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Proteomic and Transcriptomic Techniques to Decipher the Molecular Evolution of Venoms

Department of Physiology and Cell Information Systems Group, Alan Edwards Center for Research on Pain, McGill University, Montreal, QC H3A 0G4, Canada
*
Author to whom correspondence should be addressed.
Received: 16 January 2021 / Revised: 6 February 2021 / Accepted: 10 February 2021 / Published: 16 February 2021
(This article belongs to the Special Issue Venom Proteomics and Transcriptomics)

Abstract

Nature’s library of venoms is a vast and untapped resource that has the potential of becoming the source of a wide variety of new drugs and therapeutics. The discovery of these valuable molecules, hidden in diverse collections of different venoms, requires highly specific genetic and proteomic sequencing techniques. These have been used to sequence a variety of venom glands from species ranging from snakes to scorpions, and some marine species. In addition to identifying toxin sequences, these techniques have paved the way for identifying various novel evolutionary links between species that were previously thought to be unrelated. Furthermore, proteomics-based techniques have allowed researchers to discover how specific toxins have evolved within related species, and in the context of environmental pressures. These techniques allow groups to discover novel proteins, identify mutations of interest, and discover new ways to modify toxins for biomimetic purposes and for the development of new therapeutics.
Keywords: venom; toxin; predator; prey; high-performance liquid chromatography; mass spectrometry venom; toxin; predator; prey; high-performance liquid chromatography; mass spectrometry

1. Introduction

Our planet possesses libraries of molecules that have the potential to become the next generation of therapeutics, and these libraries are located within venoms. Venoms are secretions produced by animals and are composed of a cocktail of toxin molecules that work together to execute the venom’s final function. Venoms give species an adapted advantage for either defense, predation, or competition, but understanding exactly what these adaptations are and how they came about mostly remains a mystery [1,2]. Venomics describes the integrated study of venoms from a genomic, transcriptomic, and proteomic point of view, to uncover the molecular underpinnings of venoms and the glands that produce them [3]. Furthermore, by studying evolutionary adaptations of venoms to different environments and other evolutionary pressures, we can understand how certain evolutionary toxin modifications may ascribe an advantage to a given molecule. These modifications can then be harnessed and applied to drug design processes, allowing us to develop more efficient, effective, and stable drugs [4].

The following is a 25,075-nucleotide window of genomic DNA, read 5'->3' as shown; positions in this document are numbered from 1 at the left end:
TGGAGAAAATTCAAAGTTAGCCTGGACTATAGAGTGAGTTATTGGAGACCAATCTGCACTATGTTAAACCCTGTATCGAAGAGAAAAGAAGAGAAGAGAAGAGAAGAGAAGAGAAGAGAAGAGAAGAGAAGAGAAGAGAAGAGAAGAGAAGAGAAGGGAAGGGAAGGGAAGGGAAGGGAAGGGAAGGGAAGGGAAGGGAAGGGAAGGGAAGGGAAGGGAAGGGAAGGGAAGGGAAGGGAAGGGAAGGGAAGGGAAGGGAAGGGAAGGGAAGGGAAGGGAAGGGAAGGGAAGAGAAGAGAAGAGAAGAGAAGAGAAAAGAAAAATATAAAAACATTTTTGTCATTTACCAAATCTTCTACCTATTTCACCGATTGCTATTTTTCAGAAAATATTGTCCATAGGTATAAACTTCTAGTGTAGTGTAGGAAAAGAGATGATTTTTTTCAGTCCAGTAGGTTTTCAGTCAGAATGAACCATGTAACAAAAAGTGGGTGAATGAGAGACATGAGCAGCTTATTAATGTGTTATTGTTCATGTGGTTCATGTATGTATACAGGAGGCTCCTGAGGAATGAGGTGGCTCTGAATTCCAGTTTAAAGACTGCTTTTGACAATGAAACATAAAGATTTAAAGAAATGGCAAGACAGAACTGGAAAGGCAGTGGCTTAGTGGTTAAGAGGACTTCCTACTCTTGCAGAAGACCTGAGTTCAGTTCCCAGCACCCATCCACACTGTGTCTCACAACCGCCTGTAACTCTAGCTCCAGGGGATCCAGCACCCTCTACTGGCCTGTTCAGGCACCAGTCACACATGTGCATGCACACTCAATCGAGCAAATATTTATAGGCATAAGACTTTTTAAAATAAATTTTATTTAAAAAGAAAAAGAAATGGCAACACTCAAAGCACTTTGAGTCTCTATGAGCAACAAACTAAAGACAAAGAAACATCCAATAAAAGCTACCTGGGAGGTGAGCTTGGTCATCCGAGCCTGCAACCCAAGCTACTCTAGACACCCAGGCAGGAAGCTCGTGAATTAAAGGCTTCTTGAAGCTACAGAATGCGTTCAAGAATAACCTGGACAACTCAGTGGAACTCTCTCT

Both predator and prey species have evolved venoms—in the case of the predator as an aid in catching dinner, and in the case of prey as a protective mechanism against becoming dinner. The evolution of these tools, and various resistance mechanisms against them, has resulted in an evolutionary arms race. If a predator happens to lose the race, it can still hunt again, but if the prey loses, it will die. Thus, adaptation plays a central role in driving the phenotypic evolution of venoms. By unveiling the genetic variants that underlie these changes, one can begin to uncover the molecular basis of different evolutionary processes as they relate to venoms [5,6,7,8].
From a predator’s point of view, venom is its most important weapon for capturing prey. To maximize the chances of a meal, these venoms have evolved an impressive diversity of biochemical components. In addition to a powerful chemical weapon, many species have also optimized their venom administration techniques (such as the miniature harpoon-like teeth from cone snails, which serve to directly inject venom into victims [9]) to guarantee the incapacitation of their prey [10]. For many species, these venom delivery systems can be observed by the naked eye, but the complex composition of the key weapon—the venom—remains to be uncovered. These venoms are almost analogous to a molecular swiss-army knife, with each “arm” being a toxin that has been evolutionarily specialized to execute its particular role.
This review will focus on overviewing the current techniques in venom proteomics, as well as venom gland transcriptome sequencing. We will further describe how advances in these techniques have allowed the field to slowly uncover the molecular composition of nature’s vast microscopic arsenal of chemical weapons: venoms. Furthermore, we will address how future developments in this field will provide insights into the molecular evolution of venoms, which are key cheat codes that we can apply to any molecule in the future to maximize its efficiency.

2. Techniques in Venomics